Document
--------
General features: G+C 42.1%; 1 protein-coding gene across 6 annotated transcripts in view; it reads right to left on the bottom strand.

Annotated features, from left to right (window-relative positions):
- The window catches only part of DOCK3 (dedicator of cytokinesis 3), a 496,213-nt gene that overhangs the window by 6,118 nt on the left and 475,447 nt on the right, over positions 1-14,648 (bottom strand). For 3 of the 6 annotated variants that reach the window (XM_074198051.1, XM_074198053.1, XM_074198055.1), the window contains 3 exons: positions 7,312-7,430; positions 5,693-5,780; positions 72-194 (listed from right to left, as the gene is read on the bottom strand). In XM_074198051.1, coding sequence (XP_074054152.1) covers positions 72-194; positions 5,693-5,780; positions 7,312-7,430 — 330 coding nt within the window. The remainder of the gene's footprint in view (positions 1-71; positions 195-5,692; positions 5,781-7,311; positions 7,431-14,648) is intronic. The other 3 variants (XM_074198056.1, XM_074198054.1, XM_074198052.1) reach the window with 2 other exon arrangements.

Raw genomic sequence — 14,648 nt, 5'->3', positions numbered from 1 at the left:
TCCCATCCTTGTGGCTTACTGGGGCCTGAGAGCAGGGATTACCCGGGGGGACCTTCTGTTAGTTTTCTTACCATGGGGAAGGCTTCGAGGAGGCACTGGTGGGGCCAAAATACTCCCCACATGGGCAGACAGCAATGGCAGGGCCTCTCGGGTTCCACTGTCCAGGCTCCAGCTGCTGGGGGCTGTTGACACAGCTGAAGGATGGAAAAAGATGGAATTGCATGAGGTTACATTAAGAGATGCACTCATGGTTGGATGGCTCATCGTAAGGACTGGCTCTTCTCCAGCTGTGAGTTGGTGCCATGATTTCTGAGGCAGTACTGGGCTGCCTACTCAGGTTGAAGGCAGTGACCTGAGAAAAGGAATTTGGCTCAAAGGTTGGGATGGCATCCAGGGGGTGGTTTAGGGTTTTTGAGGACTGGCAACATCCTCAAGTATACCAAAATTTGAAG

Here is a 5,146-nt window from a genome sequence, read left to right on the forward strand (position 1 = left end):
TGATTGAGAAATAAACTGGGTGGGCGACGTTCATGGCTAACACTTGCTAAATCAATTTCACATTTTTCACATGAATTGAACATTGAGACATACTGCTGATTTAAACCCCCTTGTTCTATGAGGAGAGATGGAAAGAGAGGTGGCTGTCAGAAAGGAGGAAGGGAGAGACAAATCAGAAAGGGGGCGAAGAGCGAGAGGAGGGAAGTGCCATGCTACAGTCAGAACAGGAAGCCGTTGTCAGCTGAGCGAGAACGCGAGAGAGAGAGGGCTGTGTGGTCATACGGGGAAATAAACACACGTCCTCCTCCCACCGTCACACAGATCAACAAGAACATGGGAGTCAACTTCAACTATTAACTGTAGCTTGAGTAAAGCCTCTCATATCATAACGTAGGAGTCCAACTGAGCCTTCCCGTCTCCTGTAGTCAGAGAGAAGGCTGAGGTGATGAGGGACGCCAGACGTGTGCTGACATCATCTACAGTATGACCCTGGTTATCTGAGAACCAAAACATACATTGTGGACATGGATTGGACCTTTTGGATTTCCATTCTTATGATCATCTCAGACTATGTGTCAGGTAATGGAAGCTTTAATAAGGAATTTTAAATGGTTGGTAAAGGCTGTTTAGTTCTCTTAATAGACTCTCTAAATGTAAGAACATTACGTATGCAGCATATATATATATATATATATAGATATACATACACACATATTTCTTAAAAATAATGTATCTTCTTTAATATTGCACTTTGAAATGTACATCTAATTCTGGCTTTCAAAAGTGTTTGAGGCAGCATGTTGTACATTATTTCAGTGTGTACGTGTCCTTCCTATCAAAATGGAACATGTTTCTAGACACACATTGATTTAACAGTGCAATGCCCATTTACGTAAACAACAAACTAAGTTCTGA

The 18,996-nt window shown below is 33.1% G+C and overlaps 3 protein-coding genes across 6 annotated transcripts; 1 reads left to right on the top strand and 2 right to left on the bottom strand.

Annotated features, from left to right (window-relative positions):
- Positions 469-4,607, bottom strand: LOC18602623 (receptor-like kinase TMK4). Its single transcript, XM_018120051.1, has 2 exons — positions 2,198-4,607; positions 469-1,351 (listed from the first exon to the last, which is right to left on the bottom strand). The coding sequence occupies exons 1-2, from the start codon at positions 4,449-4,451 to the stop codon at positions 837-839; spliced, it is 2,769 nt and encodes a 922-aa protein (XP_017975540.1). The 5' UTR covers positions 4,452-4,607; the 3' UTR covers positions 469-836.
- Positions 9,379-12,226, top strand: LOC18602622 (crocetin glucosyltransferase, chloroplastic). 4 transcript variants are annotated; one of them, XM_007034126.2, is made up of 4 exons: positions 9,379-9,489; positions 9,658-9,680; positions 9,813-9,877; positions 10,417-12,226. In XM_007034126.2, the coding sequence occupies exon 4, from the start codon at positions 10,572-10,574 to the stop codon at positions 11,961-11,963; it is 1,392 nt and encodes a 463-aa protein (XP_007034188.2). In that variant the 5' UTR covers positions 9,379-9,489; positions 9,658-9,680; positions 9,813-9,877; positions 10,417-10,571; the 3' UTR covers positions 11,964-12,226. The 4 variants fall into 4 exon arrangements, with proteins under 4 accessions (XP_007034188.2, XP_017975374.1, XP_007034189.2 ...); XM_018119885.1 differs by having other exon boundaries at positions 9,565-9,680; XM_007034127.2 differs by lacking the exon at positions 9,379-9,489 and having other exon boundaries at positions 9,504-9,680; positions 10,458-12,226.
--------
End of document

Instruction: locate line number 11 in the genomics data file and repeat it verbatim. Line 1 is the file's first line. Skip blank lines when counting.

- Positions 9,379-12,226, top strand: LOC18602622 (crocetin glucosyltransferase, chloroplastic). 4 transcript variants are annotated; one of them, XM_007034126.2, is made up of 4 exons: positions 9,379-9,489; positions 9,658-9,680; positions 9,813-9,877; positions 10,417-12,226. In XM_007034126.2, the coding sequence occupies exon 4, from the start codon at positions 10,572-10,574 to the stop codon at positions 11,961-11,963; it is 1,392 nt and encodes a 463-aa protein (XP_007034188.2). In that variant the 5' UTR covers positions 9,379-9,489; positions 9,658-9,680; positions 9,813-9,877; positions 10,417-10,571; the 3' UTR covers positions 11,964-12,226. The 4 variants fall into 4 exon arrangements, with proteins under 4 accessions (XP_007034188.2, XP_017975374.1, XP_007034189.2 ...); XM_018119885.1 differs by having other exon boundaries at positions 9,565-9,680; XM_007034127.2 differs by lacking the exon at positions 9,379-9,489 and having other exon boundaries at positions 9,504-9,680; positions 10,458-12,226.